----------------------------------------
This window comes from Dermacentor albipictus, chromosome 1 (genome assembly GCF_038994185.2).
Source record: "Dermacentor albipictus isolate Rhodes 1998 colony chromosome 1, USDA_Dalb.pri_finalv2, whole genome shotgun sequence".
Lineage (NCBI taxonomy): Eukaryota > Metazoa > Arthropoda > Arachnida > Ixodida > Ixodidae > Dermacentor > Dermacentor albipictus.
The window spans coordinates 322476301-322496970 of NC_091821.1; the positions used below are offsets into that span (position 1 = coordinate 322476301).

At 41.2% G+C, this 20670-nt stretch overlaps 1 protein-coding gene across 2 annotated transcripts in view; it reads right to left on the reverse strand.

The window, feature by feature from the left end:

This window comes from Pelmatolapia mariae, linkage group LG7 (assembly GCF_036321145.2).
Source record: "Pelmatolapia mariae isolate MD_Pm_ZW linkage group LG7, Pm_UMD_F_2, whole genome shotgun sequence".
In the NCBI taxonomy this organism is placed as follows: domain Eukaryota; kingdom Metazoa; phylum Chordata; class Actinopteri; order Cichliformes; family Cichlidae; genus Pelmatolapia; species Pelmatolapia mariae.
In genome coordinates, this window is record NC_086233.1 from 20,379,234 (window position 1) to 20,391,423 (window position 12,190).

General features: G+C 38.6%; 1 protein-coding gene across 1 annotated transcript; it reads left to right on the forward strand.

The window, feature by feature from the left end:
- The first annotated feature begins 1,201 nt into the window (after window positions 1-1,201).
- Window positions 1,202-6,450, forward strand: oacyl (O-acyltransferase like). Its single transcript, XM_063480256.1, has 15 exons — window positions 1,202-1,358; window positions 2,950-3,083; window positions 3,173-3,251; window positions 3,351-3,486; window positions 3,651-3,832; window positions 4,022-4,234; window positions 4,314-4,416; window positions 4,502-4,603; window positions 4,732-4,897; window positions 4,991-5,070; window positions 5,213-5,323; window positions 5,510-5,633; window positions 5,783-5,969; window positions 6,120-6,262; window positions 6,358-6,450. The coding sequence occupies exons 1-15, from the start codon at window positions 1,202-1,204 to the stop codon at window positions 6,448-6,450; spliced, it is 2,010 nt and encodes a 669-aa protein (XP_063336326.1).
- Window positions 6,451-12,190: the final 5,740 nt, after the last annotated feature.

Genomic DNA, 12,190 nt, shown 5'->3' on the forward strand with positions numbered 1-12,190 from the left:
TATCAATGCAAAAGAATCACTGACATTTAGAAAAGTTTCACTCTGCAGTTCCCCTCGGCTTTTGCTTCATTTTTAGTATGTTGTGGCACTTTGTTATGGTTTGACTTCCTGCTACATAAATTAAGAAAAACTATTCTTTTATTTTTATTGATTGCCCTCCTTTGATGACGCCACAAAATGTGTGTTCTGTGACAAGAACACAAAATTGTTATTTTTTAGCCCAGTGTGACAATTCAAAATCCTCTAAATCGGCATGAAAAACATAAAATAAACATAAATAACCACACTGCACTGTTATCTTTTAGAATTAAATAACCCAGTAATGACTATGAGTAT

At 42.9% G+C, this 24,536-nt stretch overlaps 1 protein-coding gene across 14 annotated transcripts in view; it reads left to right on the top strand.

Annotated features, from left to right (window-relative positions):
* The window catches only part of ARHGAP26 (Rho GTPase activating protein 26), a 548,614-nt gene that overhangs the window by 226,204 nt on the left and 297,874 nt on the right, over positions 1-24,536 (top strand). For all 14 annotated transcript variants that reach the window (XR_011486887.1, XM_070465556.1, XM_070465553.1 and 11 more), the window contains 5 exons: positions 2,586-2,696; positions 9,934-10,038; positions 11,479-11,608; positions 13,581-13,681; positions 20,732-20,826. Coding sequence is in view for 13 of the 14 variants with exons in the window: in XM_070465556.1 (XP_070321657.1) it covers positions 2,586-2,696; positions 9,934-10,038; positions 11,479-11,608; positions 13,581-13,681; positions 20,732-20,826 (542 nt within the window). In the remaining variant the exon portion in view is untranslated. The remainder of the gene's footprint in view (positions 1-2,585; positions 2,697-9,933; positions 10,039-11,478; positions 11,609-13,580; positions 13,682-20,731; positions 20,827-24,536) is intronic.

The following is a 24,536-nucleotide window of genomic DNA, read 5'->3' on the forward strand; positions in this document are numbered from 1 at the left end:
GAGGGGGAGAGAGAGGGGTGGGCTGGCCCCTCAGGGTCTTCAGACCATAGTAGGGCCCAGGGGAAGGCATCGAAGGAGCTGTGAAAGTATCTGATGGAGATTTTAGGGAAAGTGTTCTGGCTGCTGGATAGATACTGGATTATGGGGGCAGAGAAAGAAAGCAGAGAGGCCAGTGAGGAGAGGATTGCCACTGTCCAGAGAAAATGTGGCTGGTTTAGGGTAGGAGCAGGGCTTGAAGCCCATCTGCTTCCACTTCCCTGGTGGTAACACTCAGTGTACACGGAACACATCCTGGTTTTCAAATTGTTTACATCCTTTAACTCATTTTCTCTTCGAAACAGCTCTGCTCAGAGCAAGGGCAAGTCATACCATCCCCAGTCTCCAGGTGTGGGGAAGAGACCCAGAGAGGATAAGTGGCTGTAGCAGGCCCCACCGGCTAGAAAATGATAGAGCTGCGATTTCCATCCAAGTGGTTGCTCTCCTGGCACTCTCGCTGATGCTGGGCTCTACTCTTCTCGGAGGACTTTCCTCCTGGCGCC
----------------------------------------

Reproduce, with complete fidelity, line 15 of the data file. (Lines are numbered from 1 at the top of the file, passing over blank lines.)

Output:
- Window positions 6,451-12,190: the final 5,740 nt, after the last annotated feature.